• Hi Vaughn - Can you paste in the exact text of the error message in the application event log on this system?  Also, can you verify that the account that is attempting to run the setup on the target machine when it is assigned via machine assignment has permission to access the UNC path where the MSI exists?

    Note - if you run the MSI directly and do not pass in one of the properties listed in the condition above, it is expected that you will get an error dialog stating that you should run install.exe to install the product.
  • Question
    You previously posted instructions for how to create an administrative install point (AIP)...
  • Thank you for your post. It helps me to plan how to deploy .Net framework in my network.

    I have one question about setting security.
    Can I preset the security level of clients environment?

    Thank you,
  • Hi Eric - I am not an expert at tweaking .NET security settings, but I believe you could accomplish this by creating some customized .config files and installing them onto your systems after you install the .NET Framework 2.0.  Microsoft internal IT does something similar for computers that are connected to our corporate network
  • This guide is intended to serve as a collection of links to articles, tools, tips and tricks that explain...
  • I previously posted a set of instructions for creating an administrative install point for the .NET Framework

  • This guide is intended to serve as a collection of links to articles, tools, tips and tricks that explain

  • Are there instructions to install .Net Framework 3.5 through Active Directory.  Attempting the above doesn't seem to work.


  • Hi Scotthellewell - The instructions for deploying the .NET Framework 2.0 SP1, 3.0 SP1 and 3.5 are different than the ones listed here.  The documentation for how to do this is currently still being reviewed, but it should be posted and available on MSDN soon.  I will create a new blog entry with a link to the updated documentation once it is available.  I'm sorry for the hassles in the meantime.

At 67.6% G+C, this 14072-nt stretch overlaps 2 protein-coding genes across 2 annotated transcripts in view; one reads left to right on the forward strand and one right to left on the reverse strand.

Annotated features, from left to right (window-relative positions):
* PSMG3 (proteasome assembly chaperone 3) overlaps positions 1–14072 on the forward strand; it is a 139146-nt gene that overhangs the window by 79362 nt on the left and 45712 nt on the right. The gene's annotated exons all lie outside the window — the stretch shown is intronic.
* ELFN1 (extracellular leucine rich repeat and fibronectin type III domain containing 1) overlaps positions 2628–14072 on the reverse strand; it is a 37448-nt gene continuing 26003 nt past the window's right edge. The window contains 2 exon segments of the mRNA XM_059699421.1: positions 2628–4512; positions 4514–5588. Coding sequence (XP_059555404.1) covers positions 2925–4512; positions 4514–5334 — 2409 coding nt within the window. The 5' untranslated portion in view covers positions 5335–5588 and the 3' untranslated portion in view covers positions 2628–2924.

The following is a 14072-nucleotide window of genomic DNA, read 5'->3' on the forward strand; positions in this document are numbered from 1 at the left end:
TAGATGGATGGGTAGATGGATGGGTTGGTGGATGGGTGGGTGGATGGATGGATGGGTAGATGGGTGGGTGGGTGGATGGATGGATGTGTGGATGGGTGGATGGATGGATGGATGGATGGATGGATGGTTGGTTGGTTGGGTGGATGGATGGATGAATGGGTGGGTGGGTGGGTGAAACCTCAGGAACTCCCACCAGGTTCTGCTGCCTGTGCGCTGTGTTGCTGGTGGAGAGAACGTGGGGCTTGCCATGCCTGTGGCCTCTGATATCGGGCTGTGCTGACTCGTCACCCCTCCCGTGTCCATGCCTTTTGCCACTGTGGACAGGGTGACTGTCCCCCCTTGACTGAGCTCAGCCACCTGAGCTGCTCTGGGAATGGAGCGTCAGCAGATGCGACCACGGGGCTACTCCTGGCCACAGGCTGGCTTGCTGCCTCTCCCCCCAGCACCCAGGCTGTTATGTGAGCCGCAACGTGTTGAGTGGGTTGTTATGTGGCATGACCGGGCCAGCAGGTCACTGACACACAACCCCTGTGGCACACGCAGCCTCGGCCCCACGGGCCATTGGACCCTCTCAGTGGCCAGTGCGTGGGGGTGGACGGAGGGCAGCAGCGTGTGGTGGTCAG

• We're looking at developing a generic external ui handler for our suite of products. Group Policy deployability is big concern for our company.

    Can you please explain how the ADVERTISED property is being set when a GPO is created to deploy the .NET Framework 2.0 MSI? Is this standard Group Policy behavior for any MSI, or functionality your team had to implement?


  • Hi Pmcclosk - We did not have to do anything specific in .NET Framework setup to allow Group Policy deployment.  Following the steps listed in this blog post should work fine without taking any additional action in your Group Policy objects.  One thing to note there - Group Policy requires creating an object for each MSI.  That means that even if you have an external UI handler, if a user wants to deploy your product via Group Policy, they will have to create a separate GPO to deploy the .NET Framework 2.0 MSI prior to deploying your product MSI.

    It looks like my explanation in this blog post is not correct though - I had thought that the ADVERTISED property was something standard in Windows Installer, but I can't find it in the documentation anywhere.  I'm not sure exactly what gets set during a GPO deployment, but we have verified that this CA_BlockDirectInstall_GUIH_SKU_URT custom action does not run during GPO machine assignment scenarios, and therefore does not block you from running the MSI directly in that type of scenario.

  • Thanks Aaron. I've found that by querying the ProductState of the running installation when it is assigned by machine through group policy will return INSTALLSTATE_ADVERTISED.